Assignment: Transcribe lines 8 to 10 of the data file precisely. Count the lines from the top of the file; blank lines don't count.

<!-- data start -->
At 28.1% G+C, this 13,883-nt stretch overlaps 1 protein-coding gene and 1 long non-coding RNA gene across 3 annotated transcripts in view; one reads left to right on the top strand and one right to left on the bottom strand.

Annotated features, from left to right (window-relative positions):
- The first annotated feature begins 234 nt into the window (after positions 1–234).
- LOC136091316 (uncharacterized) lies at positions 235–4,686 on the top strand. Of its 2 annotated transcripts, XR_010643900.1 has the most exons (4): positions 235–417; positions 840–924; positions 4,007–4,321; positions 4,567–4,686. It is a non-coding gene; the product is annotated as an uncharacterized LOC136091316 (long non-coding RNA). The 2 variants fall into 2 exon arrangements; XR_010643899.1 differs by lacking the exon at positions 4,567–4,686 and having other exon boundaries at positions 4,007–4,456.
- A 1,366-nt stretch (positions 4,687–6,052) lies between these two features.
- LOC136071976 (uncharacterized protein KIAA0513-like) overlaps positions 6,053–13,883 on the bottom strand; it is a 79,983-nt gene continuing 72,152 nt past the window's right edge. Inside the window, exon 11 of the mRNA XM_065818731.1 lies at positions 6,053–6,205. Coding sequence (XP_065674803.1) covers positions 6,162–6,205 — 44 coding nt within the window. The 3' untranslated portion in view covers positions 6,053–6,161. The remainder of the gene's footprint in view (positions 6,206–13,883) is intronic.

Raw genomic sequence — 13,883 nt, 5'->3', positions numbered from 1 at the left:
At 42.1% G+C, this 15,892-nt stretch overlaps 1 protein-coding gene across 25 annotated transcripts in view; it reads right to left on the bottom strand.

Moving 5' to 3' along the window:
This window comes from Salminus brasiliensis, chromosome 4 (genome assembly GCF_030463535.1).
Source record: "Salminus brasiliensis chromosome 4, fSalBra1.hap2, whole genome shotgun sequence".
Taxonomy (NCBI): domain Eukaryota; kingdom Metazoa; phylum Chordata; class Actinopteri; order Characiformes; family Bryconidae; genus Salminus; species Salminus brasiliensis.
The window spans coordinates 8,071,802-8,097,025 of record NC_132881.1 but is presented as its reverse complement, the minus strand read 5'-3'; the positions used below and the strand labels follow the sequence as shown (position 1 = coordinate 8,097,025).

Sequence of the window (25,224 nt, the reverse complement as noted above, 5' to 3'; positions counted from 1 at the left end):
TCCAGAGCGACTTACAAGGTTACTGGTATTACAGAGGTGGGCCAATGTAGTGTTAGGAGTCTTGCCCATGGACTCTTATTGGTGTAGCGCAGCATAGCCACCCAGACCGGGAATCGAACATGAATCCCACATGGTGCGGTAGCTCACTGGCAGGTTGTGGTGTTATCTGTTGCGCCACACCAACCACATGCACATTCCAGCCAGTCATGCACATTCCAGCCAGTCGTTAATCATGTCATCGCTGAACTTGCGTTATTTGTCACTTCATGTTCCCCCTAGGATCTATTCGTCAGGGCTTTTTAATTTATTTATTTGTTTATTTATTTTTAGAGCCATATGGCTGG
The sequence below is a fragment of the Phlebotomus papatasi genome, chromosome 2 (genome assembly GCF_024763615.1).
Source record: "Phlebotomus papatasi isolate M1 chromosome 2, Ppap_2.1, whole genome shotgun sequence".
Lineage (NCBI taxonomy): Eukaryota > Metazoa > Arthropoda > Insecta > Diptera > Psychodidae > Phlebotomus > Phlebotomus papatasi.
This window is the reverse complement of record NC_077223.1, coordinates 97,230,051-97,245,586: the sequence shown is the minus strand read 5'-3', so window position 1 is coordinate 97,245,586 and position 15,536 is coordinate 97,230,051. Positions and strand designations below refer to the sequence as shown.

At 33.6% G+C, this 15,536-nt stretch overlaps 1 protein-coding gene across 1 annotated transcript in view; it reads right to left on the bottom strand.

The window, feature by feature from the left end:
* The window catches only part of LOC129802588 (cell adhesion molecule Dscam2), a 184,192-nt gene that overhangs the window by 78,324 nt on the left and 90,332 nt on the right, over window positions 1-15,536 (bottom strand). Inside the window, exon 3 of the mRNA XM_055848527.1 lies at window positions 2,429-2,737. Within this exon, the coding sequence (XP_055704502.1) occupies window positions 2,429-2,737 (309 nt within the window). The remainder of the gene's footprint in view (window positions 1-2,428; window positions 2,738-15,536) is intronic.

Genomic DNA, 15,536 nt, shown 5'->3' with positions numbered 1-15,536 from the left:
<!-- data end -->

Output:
At 42.1% G+C, this 15,892-nt stretch overlaps 1 protein-coding gene across 25 annotated transcripts in view; it reads right to left on the bottom strand.

Moving 5' to 3' along the window:
This window comes from Salminus brasiliensis, chromosome 4 (genome assembly GCF_030463535.1).